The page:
Botanical illustration of Morus rubra
Illustration of Morus rubra - Public domain. Duhamel du Monceau, H.L., Traité des arbres et arbustes, Nouvelle édition [Nouveau Duhamel], vol. 4: t. 23 (1809)

White mulberry tree
Morus alba image credit - Alborzagros. licensed under the Creative Commons Attribution-Share Alike 4.0 International license.

Mature white mulberry tree at Canons Ashby House, England
Image credit - Kokai. Licensed under the Creative Commons Attribution-Share Alike 2.0 Generic license.

Morus alba fruit
Morus alba fruits image credit Andre Abrahami. Licensed under the Creative Commons Attribution-Share Alike 2.5 Generic license

Buckingham Palace London
Image credi - Diliff. Licensed under the Creative Commons Attribution-Share Alike 3.0 Unported license. In using this image or any subsequent derivatives of it, you are required to release the image under the same license. As such, any reproduction of this image, in any medium, must appear with a copy of, or full URL of the license.Attribution of this image to the author (DAVID ILIFF) is also required, preferably in a prominent location near the image.No other conditions may be added to, or removed from this license without the permission of the author and copyright holder.Suggested attribution: "Photo by DAVID ILIFF. License: CC-BY-SA 3.0"Please review the full license requirements carefully before using this image. If you would like to clarify the terms of the license or negotiate less restrictive commercial licensing outside of the bounds of GFDL/CC-BY-SA, please contact me by email, or if you don't have a Wikipedia account you can either leave a message on my talk page with your contact details and your request, or you can contact me on Facebook. Please also send a 'friend request' to ensure that I am aware of your message.


There are few plants that can give such an exotic display of colour in the autumn, but these bulbous perennials from South Africa are arguable some of the best. Of the 20 or so species within the genus (their classification is still ongoing) Nerine bowdenii has proven to be both the hardiest and most widely cultivated, however Nerine sarniensis, along with its cultivars and hybrids, is usually considered to be the more ornamental cousin. Nerines are usually available to purchase from quality plant retailers from September to approximately November, sometimes longer depending stock levels.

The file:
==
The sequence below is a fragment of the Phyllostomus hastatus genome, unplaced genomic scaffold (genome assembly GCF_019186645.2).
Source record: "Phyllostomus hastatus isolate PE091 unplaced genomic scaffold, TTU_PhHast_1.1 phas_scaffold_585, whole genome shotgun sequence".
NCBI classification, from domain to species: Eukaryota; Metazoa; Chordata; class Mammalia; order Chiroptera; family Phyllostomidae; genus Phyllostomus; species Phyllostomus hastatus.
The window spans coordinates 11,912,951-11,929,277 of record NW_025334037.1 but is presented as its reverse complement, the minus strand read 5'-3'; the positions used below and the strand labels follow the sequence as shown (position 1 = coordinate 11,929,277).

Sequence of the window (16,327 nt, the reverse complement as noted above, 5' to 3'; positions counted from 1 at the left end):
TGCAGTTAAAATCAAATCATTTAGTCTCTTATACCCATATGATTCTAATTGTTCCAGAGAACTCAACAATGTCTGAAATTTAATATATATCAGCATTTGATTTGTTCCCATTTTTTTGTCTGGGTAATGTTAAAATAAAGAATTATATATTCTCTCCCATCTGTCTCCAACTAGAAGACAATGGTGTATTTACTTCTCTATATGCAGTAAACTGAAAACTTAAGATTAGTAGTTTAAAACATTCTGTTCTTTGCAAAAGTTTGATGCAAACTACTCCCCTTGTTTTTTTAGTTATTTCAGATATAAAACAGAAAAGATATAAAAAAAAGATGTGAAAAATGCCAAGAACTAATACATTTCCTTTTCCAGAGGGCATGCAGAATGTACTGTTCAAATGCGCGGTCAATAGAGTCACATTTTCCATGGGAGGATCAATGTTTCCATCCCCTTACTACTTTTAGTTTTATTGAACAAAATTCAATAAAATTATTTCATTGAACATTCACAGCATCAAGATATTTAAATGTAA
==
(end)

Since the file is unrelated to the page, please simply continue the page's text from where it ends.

How to plant Nerine sarniensis bulbs
The trouble is that while forms of Nerine sarniensis are often available they can't be planted outside in the United Kingdom without rotting of due to the wet weather or simply dying of from the cold. The reality is that unless you are growing it in the mildest regions of the UK, as well as providing ideal conditions and a dry mulch over the winter, it will be always be best grown as a conservatory or greenhouse specimen.

That being said, outside of being brought under protection for the winter and keeping it out of heavy rain over the typical British summer they can be planted outside during their flowering period albeit in a suitable pot. So how do you plant Nerine sarniensis bulbs?

Using terracotta pots only due to their better drainage qualities and fill with a good quality, free-draining growing media made up of equal amounts of John Innes No.3, multipurpose compost and gritty sand. One bulb will be suitable for a 4 inch or 10cm pot. In larger containers space the bulbs close but not touching each other or the sides of the pot.

Three Nerine sarniensis bulbs in a pot
How to plant Nerine sarniensis bulbs
Unlike most other garden bulbs which are planted approximately 3-4 times the depth of the bulb, Nerine sarniensis bulbs will need to be planted with the neck of the bulb just exposed above the surface of the compost. Gently water in and then refrain from watering until the flower spike emerges. At this point you can sink the pot outside in a prominent border to gain the best effect fr0m it subsequent blooms.

Watering can then be increased as the stem and, later on, the leaves develop over winter. However as soon as overnight temperatures drop to below 7 degrees Celsius they will need to be moved to the protection of a heated greenhouse or conservatory.

Nerine sarniensis bulbs potted into terracotta pot and ready for sinking into the ground
How to plant Nerine sarniensis bulbs
From January to April the bulbs will require an application of a potassium-rich, liquid soluble fertiliser every two weeks. Tomato fertilisers are perfect for this. Once the foliage begins to turn Nerine sarniensis will enter its dormancy period. Place the pots out of the rain and stop the regular watering. Allow the compost to remain slightly dry over the summer period but do not allow them to become 'baked’ over the summer.

You can repot Nerine sarniensis on a regular basis at the end of each summer.

In text image credit for red Nerine sarniensis flower - By Sniffer Dogs - Own work, CC BY-SA 4.0,